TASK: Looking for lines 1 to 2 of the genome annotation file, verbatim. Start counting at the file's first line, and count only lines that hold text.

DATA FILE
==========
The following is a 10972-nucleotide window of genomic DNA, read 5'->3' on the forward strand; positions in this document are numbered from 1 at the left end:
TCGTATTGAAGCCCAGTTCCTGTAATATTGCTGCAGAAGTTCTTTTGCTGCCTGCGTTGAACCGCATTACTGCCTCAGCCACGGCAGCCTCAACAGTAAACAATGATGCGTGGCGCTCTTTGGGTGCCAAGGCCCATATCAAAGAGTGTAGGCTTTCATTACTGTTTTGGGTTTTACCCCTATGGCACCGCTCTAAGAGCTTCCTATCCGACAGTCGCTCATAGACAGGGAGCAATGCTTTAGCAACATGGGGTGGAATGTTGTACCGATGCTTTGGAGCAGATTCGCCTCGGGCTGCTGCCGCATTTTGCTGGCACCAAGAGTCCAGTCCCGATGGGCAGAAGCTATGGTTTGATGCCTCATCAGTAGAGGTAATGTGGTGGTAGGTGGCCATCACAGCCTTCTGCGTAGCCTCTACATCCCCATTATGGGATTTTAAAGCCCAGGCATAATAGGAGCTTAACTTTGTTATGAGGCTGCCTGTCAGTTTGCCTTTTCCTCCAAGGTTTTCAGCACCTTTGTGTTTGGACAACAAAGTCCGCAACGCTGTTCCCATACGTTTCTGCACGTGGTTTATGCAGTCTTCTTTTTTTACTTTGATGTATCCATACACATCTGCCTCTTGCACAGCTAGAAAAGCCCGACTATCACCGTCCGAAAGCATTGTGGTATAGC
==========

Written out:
The following is a 10972-nucleotide window of genomic DNA, read 5'->3' on the forward strand; positions in this document are numbered from 1 at the left end:
TCGTATTGAAGCCCAGTTCCTGTAATATTGCTGCAGAAGTTCTTTTGCTGCCTGCGTTGAACCGCATTACTGCCTCAGCCACGGCAGCCTCAACAGTAAACAATGATGCGTGGCGCTCTTTGGGTGCCAAGGCCCATATCAAAGAGTGTAGGCTTTCATTACTGTTTTGGGTTTTACCCCTATGGCACCGCTCTAAGAGCTTCCTATCCGACAGTCGCTCATAGACAGGGAGCAATGCTTTAGCAACATGGGGTGGAATGTTGTACCGATGCTTTGGAGCAGATTCGCCTCGGGCTGCTGCCGCATTTTGCTGGCACCAAGAGTCCAGTCCCGATGGGCAGAAGCTATGGTTTGATGCCTCATCAGTAGAGGTAATGTGGTGGTAGGTGGCCATCACAGCCTTCTGCGTAGCCTCTACATCCCCATTATGGGATTTTAAAGCCCAGGCATAATAGGAGCTTAACTTTGTTATGAGGCTGCCTGTCAGTTTGCCTTTTCCTCCAAGGTTTTCAGCACCTTTGTGTTTGGACAACAAAGTCCGCAACGCTGTTCCCATACGTTTCTGCACGTGGTTTATGCAGTCTTCTTTTTTTACTTTGATGTATCCATACACATCTGCCTCTTGCACAGCTAGAAAAGCCCGACTATCACCGTCCGAAAGCATTGTGGTATAGC